In a speech to the UN General Assembly last week, Tanzanian president Jakaya Kikwete highlighted the AU’s dissatisfaction with the court.

“The ICC continues to ignore repeated requests and appeals by the African Union,” he said. “This attitude has become a major handicap that fails to reconcile the court's secondary and complementary role in fighting impunity.”

He was referring to the fact that individual countries have primary jurisdiction over crimes committed on their territory. But the ICC can legally launch an investigation and bring prosecutions if a state is unable or unwilling to do so.

Kikwete said the ICC’s continuing cases against top Kenyan officials had backfired. “Indeed, the court’s rigidity has proven counterproductive and stands to undermine the support it enjoys in Africa,” he said.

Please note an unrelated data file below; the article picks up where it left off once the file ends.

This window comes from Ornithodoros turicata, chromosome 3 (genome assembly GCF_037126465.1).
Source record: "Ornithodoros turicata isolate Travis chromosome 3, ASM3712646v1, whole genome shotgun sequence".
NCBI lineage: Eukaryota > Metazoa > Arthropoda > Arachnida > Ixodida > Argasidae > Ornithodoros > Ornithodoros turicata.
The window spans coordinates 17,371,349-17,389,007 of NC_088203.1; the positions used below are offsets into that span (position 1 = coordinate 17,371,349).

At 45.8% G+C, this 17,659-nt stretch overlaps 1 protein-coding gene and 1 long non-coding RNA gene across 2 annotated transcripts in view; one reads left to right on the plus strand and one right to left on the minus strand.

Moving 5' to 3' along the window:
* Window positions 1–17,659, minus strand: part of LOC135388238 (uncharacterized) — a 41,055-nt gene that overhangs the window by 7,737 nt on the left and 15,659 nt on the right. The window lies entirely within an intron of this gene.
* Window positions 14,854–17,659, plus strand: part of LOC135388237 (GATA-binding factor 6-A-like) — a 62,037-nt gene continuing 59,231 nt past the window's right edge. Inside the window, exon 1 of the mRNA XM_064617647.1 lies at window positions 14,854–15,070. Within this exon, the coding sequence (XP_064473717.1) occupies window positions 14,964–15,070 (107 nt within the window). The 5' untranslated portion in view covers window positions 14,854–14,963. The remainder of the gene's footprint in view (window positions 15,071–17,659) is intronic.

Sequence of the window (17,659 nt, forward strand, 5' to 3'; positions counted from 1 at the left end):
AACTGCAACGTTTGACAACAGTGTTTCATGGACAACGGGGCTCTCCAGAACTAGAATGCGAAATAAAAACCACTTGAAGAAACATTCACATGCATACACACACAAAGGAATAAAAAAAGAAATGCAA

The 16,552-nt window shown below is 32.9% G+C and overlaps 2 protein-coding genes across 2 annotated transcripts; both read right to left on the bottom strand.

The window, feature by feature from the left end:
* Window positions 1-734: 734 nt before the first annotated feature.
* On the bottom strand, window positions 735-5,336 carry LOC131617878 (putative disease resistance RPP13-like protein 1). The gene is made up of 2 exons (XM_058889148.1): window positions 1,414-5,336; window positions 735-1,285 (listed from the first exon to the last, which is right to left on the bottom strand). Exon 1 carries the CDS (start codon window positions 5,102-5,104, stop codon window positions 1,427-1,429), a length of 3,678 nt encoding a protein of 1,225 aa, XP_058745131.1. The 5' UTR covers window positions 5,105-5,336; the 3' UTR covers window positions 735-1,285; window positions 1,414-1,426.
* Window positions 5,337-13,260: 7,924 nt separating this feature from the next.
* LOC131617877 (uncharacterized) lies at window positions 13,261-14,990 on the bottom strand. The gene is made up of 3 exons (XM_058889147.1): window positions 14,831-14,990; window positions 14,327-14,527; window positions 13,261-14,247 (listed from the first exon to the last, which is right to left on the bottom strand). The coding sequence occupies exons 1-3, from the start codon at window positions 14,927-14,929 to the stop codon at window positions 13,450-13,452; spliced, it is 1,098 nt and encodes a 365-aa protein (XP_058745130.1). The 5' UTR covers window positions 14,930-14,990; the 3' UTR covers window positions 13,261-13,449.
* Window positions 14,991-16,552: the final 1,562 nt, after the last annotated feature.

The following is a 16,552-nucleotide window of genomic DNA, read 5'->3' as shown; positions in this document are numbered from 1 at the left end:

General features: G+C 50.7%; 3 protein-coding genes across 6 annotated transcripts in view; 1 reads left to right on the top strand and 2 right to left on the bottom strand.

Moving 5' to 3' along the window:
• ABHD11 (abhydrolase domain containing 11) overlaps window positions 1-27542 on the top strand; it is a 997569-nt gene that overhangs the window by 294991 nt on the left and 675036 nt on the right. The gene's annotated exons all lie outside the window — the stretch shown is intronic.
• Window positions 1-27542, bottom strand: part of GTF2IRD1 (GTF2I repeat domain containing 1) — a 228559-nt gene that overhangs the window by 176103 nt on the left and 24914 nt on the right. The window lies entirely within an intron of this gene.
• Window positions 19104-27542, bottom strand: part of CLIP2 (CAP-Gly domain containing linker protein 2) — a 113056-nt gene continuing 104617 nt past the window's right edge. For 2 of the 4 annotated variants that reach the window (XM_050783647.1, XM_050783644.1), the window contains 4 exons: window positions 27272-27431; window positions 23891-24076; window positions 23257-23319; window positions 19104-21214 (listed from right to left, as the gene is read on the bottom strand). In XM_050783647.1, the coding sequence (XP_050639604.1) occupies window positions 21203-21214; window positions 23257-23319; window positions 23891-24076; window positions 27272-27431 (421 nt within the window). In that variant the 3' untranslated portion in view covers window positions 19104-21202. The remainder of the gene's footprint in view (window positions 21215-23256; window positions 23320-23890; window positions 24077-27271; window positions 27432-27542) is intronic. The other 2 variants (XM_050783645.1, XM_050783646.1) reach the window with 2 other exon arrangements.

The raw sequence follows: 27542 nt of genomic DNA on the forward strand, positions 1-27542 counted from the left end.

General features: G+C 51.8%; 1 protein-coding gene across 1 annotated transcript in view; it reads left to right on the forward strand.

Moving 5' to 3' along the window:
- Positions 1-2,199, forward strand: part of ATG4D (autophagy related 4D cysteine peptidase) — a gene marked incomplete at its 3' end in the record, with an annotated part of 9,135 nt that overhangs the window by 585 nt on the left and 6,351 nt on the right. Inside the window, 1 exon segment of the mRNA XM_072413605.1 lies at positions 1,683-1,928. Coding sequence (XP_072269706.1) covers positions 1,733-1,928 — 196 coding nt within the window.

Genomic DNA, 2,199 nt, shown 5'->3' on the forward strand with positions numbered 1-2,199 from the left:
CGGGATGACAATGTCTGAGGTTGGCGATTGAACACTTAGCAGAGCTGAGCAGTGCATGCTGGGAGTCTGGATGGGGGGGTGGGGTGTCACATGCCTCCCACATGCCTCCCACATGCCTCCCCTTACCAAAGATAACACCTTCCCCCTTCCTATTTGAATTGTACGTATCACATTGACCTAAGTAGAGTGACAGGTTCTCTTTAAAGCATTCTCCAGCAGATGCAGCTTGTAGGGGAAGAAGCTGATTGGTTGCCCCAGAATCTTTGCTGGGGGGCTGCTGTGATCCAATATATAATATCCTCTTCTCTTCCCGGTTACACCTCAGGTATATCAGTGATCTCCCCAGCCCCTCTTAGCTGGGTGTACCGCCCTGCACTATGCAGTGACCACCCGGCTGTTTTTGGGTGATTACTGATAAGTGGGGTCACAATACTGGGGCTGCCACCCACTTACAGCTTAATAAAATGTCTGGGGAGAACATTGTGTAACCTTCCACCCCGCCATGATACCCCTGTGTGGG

Tiina Intelmann, the head of the Assembly of States Parties – the body comprising all 122 members of the ICC – has noted the AU’s concerns and has written to Desalegn and the chairman of the AU Commission, Nkosazana Dlamini-Zuma, urging the bloc to focus on discussing issues that could be brought before all the ICC member-states when they gather for their annual meeting in The Hague on November 20.

“I hope that any meetings of the African Union or of African states parties prior to November 20 would focus on consolidating suggestions to be presented to all states parties, bringing forward ideas and concrete proposals for action to the assembly,” Intelmann wrote.

Despite the emergency nature of the AU summit and the widespread criticism of the ICC in Africa, analysts are sceptical that Kenya can marshal the support it requires to engineer a mass withdrawal from the Rome Statute. Any decision to withdraw from the ICC would need to be supported by at least two-thirds of AU members.

Ibrahim Tommy, of the Centre of Accountability and the Rule of Law in Sierra Leone, told IWPR that Kenya had failed to win the support of key states.